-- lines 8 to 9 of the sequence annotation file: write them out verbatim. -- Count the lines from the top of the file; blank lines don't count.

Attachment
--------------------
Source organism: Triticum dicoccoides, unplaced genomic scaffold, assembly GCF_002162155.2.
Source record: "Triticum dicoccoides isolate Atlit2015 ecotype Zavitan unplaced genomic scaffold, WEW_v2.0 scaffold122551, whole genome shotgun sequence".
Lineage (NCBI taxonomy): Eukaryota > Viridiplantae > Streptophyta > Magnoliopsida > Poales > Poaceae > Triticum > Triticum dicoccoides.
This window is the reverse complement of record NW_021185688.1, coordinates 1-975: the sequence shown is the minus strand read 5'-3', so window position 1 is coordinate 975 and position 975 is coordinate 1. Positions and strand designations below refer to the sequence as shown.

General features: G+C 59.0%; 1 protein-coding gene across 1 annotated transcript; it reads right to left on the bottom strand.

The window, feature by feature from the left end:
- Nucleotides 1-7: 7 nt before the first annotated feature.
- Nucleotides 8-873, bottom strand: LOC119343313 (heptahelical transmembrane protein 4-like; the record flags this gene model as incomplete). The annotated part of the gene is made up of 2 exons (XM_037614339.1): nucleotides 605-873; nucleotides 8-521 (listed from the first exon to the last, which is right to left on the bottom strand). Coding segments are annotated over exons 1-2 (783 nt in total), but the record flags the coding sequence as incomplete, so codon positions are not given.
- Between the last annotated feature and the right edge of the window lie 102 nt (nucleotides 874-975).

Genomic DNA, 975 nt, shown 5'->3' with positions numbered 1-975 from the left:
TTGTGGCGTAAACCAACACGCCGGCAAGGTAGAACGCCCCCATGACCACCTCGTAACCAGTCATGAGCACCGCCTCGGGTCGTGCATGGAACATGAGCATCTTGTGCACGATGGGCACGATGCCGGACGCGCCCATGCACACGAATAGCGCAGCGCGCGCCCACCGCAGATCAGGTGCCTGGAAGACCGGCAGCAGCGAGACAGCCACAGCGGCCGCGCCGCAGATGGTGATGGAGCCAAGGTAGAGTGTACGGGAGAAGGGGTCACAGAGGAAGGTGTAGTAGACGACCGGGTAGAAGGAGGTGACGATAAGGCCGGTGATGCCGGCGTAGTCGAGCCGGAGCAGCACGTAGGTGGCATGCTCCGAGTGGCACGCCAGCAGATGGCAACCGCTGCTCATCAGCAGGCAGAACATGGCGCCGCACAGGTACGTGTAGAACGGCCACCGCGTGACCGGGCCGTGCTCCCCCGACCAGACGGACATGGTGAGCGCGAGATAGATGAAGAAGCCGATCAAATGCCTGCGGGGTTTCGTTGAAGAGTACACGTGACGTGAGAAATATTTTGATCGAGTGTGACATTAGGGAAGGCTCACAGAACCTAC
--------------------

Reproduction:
- Nucleotides 8-873, bottom strand: LOC119343313 (heptahelical transmembrane protein 4-like; the record flags this gene model as incomplete). The annotated part of the gene is made up of 2 exons (XM_037614339.1): nucleotides 605-873; nucleotides 8-521 (listed from the first exon to the last, which is right to left on the bottom strand). Coding segments are annotated over exons 1-2 (783 nt in total), but the record flags the coding sequence as incomplete, so codon positions are not given.
- Between the last annotated feature and the right edge of the window lie 102 nt (nucleotides 874-975).